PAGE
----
Crystal Palace’s academy product, Wilfried Zaha, is currently four years into his second stint with the club, having briefly departed for a wholly unsuccessful stint at Manchester United, for whom he only made two senior appearances.

His time at United is significant as, what was deemed to be a dream  move at the time, ended up becoming a nightmare and massively set his career back. Palace brought Zaha back into the fold and rebuilt him, affording him the chance to re-establish himself as one of the brightest stars in the Premier League, an opportunity he grabbed with both hands.

The Ivorian has since achieved cult status at Selhurst Park, terrorising defenders and becoming widely recognised as the best player in the club’s history. Yet, despite their close links, Zaha is no longer happy at Palace, having recently discussed his desire to prove himself in the Champions League, a reasonable request for a player of his ability and age.

Yet the situation has escalated this week after Arsenal submitted a £40 million bid for Zaha which they wanted to pay in instalments over a five year period. Palace immediately rejected the bid, deeming it insulting and a deliberate effort to unsettle the player. However Zaha’s brother, Judicael, then threw fuel onto the fire by saying:

“Given all Wilfried has given to Palace to help them remain a Premier League club, I hope Palace will be able to see their way to agreeing a deal with Arsenal that allows Wilfried to realise his dream of playing European football for the club he’s supported since childhood.”

The statement has incensed supporters who understandly object to the notion that Palace owe Zaha anything, with the club having displayed unwavering loyalty to the winger over the years. Additionally, they are bemused that Zaha would state that he wants to play in the Champions League before suddenly realising a life long ambition to play for Europa League-bound Arsenal.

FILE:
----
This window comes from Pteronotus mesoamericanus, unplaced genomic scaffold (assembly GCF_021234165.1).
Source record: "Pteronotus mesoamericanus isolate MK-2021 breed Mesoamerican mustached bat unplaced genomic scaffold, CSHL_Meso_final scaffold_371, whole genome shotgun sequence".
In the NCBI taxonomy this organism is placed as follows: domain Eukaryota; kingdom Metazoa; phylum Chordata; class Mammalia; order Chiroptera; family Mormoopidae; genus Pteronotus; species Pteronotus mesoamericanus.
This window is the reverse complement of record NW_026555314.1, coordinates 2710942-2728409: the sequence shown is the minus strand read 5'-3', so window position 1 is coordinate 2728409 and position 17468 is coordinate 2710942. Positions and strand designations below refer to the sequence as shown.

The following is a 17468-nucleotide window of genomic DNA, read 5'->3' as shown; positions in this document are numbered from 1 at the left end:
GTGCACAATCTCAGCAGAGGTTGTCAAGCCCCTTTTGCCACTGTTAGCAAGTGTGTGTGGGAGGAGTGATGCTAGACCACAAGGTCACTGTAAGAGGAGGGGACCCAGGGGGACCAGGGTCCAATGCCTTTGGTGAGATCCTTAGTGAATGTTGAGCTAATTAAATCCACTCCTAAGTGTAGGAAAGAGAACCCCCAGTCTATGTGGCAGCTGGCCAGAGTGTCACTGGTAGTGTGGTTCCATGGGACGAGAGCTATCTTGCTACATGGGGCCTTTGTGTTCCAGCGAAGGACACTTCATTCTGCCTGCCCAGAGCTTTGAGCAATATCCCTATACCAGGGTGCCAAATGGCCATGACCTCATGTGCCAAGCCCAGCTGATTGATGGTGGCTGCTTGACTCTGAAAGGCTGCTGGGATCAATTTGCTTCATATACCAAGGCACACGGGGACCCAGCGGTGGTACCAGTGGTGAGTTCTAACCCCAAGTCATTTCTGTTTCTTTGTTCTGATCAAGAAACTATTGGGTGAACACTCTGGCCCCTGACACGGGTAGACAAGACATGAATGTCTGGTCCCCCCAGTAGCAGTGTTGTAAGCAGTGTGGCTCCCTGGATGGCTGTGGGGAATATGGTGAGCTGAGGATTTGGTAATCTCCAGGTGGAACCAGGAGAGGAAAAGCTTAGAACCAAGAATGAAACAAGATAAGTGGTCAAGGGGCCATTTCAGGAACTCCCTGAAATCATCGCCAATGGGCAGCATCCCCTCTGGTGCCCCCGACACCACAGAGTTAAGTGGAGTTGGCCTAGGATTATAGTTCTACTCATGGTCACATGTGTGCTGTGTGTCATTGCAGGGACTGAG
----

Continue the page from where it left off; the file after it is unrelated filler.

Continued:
Though Zaha, away on AFCON duty, hasn’t endorsed his brother’s sentiments, he hasn’t denied them either and that silence has been interpreted as meaningful. The situation is becoming a mess and the enormous goodwill Zaha has built up with the club is at risk of ebbing away.

Whereas clubs were once all-powerful in these scenarios, the Bosman ruling and the rise of the super-agent has firmly tipped the balance in the favour of the player. Even the biggest clubs are now largely powerless to prevent a player from engineering their own exit once they have dug their heels in. Social media has allowed players to become powerful brands in their own rights with Pogba, for example, having more followers than Manchester United.

Yet it isn’t hopeless for the clubs who still have two powerful tools in the battle for power; fans and contracts. Ultimately without the supporters, the commercial power and influence of the players dwindles significantly and, in turn, so does their bargaining position.

Whilst in these scenarios it is usually mutually beneficial for both parties to come to a resolution, Manchester United, West Ham and Crystal Palace have more at stake than the fate of a single player. The manner in which each of the three scenarios are resolved will send a profound message about whether they can be taken advantage of or not. Yet, with the players also determined to get their own way, it could be a long summer.